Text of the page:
California Ports Gear up to Build Offshore Wind Ports

Instant Max AI Immediate Frontier Immediate Spike

(American Journal of Transportation, 17.May.2024) — Two California ports, Long Beach and Humboldt Bay, are gearing up to build offshore wind ports but still need financing. The two ports plan to build facilities that will assemble and launch floating offshore wind turbines to be deployed off the coasts of Central and Northern California. 

Suzanne Plezia, Chief Harbor Engineer, Port of Long Beach and Chris Mikkelsen, Executive Director, Port of Humboldt Bay, discussed their challenges at the Pacific Offshore Wind Summit at Sacramento, California on May 15th.

Several other Summit speakers echoed Kelly Boyd, Senior Director, Policy Development with the Norwegian offshore wind developer Equinor who said: “There are no wind farms without the wind ports.” 

An executive, who asked not to be identified, told AJOT: “There is plenty of capital in the United States to support investments in these ports and in offshore wind in California. What investors need to see is that by 2030 there has been progress developing the infrastructure and deploying offshore wind turbines. Once that has been demonstrated, the investment funds will show up…. Right now, my biggest fear is that Donald Trump is elected President, and he says he is opposed to offshore wind. What kind of message will that send to the investment community?” 

Offshore Wind Financing Conundrum

Mikkelsen reported that last January the U.S. Department of Transportation (USDOT) awarded $426.7 million for the construction and maintenance of an offshore wind port at Humboldt Bay. The award is contingent on raising a 50% match in funding that still must be generated.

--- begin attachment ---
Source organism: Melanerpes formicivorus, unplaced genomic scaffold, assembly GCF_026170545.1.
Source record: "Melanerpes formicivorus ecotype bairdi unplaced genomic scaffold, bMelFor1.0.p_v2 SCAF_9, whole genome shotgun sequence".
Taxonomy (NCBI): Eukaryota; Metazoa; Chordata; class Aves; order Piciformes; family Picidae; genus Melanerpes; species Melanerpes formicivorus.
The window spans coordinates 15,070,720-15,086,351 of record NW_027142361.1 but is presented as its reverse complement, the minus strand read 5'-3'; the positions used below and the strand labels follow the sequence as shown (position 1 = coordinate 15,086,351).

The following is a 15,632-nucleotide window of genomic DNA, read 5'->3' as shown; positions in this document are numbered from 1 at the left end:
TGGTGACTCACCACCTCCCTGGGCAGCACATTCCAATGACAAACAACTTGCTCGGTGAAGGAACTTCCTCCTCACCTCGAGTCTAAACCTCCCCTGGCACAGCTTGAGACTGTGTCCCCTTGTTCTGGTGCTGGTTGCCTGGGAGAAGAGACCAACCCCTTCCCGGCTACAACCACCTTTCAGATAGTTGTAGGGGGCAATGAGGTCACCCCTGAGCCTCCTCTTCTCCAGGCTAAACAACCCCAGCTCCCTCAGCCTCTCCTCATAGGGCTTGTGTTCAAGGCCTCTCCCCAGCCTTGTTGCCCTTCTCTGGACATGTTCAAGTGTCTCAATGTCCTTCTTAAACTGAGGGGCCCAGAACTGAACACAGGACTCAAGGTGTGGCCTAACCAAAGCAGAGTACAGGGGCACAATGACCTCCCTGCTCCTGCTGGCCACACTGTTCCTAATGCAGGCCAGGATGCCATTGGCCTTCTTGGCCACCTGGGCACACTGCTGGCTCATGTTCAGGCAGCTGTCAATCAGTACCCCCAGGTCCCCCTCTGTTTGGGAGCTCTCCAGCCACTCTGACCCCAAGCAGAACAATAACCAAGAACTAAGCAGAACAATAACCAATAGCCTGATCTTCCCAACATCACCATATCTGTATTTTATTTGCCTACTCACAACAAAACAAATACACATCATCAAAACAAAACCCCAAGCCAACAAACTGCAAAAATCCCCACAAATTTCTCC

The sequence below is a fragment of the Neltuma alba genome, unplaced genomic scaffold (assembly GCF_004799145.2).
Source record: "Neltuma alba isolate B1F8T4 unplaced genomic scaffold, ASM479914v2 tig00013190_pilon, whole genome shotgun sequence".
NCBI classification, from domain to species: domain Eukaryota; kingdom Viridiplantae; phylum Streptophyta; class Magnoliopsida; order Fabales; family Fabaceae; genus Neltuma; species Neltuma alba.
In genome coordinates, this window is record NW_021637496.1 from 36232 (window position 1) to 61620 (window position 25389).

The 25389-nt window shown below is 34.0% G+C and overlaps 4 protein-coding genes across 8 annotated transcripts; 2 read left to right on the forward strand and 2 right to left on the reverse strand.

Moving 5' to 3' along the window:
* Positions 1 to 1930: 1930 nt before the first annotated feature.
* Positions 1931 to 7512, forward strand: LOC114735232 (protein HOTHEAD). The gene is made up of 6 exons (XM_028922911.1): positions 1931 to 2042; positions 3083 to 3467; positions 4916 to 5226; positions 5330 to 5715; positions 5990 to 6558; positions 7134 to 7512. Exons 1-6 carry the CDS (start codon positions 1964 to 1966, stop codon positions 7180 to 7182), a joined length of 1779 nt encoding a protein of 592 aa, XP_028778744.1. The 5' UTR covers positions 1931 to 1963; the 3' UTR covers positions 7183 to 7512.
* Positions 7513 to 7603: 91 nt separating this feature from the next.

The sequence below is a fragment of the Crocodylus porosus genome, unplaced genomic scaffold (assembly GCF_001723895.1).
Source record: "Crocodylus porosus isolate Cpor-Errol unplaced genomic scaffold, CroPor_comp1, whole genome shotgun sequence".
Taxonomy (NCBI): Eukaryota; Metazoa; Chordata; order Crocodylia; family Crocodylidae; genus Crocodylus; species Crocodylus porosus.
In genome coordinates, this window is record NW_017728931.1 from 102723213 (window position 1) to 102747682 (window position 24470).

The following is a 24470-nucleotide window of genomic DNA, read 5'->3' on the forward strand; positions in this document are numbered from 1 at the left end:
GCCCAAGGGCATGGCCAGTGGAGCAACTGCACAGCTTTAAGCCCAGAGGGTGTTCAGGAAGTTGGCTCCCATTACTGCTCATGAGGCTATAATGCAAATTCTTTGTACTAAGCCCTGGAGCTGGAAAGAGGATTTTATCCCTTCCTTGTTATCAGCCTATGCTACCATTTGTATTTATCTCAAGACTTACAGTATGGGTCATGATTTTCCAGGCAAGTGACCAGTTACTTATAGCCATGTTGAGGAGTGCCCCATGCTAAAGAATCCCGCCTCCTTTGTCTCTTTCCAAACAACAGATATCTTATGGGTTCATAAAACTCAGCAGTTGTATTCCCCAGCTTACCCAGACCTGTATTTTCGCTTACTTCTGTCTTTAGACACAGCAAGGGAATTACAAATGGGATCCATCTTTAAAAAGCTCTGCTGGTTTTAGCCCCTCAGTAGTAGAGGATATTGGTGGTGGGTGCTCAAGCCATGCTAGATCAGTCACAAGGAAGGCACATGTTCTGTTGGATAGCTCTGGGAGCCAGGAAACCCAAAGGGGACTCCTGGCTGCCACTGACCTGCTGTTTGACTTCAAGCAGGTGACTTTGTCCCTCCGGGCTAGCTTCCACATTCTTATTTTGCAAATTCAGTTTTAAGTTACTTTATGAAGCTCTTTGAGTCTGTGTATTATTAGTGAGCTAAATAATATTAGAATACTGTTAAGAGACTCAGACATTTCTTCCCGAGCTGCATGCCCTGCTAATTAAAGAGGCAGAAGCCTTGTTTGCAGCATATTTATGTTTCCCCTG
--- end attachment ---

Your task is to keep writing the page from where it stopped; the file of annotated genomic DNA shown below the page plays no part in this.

Mikkelsen commended the work of Crowley Wind Services for its efforts to win the grant for the Port: “It’s important that when we talk about how we receive that grant, we recognize Crowley Wind Services. Crowley was a very big part of us receiving that grant. They worked with us to develop the grant application … And so, I want to make sure that’s recognized.” 

However, in March it was reported that Crowley decided not to continue its role of developer of the Humboldt Bay offshore wind port. A Crowley spokesman told AJOT: “Crowley continues to support the Harbor District’s goal of an offshore wind terminal at Humboldt Bay that is sustainable for the long-term. While the exclusive right to negotiate an agreement expired (in) March, the evaluation and due diligence produced valuable planning insight into the next steps of a terminal project.”

So Mikkelsen and the Port will need to find another partner to raise the matching funds for the $426.7 million grant.

Meanwhile, the Port of Long Beach has its own challenges raising the funding for its offshore wind port, ‘Pier Wind’, which is planned for 400 acres of reclaimed land at the Port of Long Beach and projected at $4.7 billion.